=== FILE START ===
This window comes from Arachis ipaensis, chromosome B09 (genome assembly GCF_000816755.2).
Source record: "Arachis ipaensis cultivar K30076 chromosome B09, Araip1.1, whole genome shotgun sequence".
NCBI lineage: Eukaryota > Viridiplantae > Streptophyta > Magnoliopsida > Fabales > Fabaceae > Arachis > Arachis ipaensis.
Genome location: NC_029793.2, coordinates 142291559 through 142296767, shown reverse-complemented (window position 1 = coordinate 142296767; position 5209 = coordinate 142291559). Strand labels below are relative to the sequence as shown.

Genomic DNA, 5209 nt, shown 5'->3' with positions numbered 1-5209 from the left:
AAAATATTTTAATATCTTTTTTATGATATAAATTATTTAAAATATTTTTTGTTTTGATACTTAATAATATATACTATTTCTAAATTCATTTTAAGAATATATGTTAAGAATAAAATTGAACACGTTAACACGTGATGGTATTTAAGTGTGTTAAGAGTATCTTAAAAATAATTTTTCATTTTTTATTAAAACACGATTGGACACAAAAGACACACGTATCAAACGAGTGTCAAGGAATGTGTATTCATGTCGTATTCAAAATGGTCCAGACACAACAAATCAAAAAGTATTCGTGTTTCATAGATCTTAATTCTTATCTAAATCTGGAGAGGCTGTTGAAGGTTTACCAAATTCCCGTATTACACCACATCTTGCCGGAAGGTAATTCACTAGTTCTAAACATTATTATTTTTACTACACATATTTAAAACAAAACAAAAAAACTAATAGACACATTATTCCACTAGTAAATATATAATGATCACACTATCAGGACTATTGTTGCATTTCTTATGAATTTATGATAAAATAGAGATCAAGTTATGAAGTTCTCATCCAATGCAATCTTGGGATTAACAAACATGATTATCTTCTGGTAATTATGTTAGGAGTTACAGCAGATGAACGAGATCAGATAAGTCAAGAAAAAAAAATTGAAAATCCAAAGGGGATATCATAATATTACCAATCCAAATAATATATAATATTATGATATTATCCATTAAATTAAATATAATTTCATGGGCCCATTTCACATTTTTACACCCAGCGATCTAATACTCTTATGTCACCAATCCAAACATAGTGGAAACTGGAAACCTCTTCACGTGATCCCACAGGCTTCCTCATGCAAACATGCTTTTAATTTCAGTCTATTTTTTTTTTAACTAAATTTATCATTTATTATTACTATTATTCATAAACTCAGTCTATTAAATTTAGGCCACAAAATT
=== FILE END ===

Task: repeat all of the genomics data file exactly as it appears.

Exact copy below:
This window comes from Arachis ipaensis, chromosome B09 (genome assembly GCF_000816755.2).
Source record: "Arachis ipaensis cultivar K30076 chromosome B09, Araip1.1, whole genome shotgun sequence".
NCBI lineage: Eukaryota > Viridiplantae > Streptophyta > Magnoliopsida > Fabales > Fabaceae > Arachis > Arachis ipaensis.
Genome location: NC_029793.2, coordinates 142291559 through 142296767, shown reverse-complemented (window position 1 = coordinate 142296767; position 5209 = coordinate 142291559). Strand labels below are relative to the sequence as shown.

Genomic DNA, 5209 nt, shown 5'->3' with positions numbered 1-5209 from the left:
AAAATATTTTAATATCTTTTTTATGATATAAATTATTTAAAATATTTTTTGTTTTGATACTTAATAATATATACTATTTCTAAATTCATTTTAAGAATATATGTTAAGAATAAAATTGAACACGTTAACACGTGATGGTATTTAAGTGTGTTAAGAGTATCTTAAAAATAATTTTTCATTTTTTATTAAAACACGATTGGACACAAAAGACACACGTATCAAACGAGTGTCAAGGAATGTGTATTCATGTCGTATTCAAAATGGTCCAGACACAACAAATCAAAAAGTATTCGTGTTTCATAGATCTTAATTCTTATCTAAATCTGGAGAGGCTGTTGAAGGTTTACCAAATTCCCGTATTACACCACATCTTGCCGGAAGGTAATTCACTAGTTCTAAACATTATTATTTTTACTACACATATTTAAAACAAAACAAAAAAACTAATAGACACATTATTCCACTAGTAAATATATAATGATCACACTATCAGGACTATTGTTGCATTTCTTATGAATTTATGATAAAATAGAGATCAAGTTATGAAGTTCTCATCCAATGCAATCTTGGGATTAACAAACATGATTATCTTCTGGTAATTATGTTAGGAGTTACAGCAGATGAACGAGATCAGATAAGTCAAGAAAAAAAAATTGAAAATCCAAAGGGGATATCATAATATTACCAATCCAAATAATATATAATATTATGATATTATCCATTAAATTAAATATAATTTCATGGGCCCATTTCACATTTTTACACCCAGCGATCTAATACTCTTATGTCACCAATCCAAACATAGTGGAAACTGGAAACCTCTTCACGTGATCCCACAGGCTTCCTCATGCAAACATGCTTTTAATTTCAGTCTATTTTTTTTTTAACTAAATTTATCATTTATTATTACTATTATTCATAAACTCAGTCTATTAAATTTAGGCCACAAAATT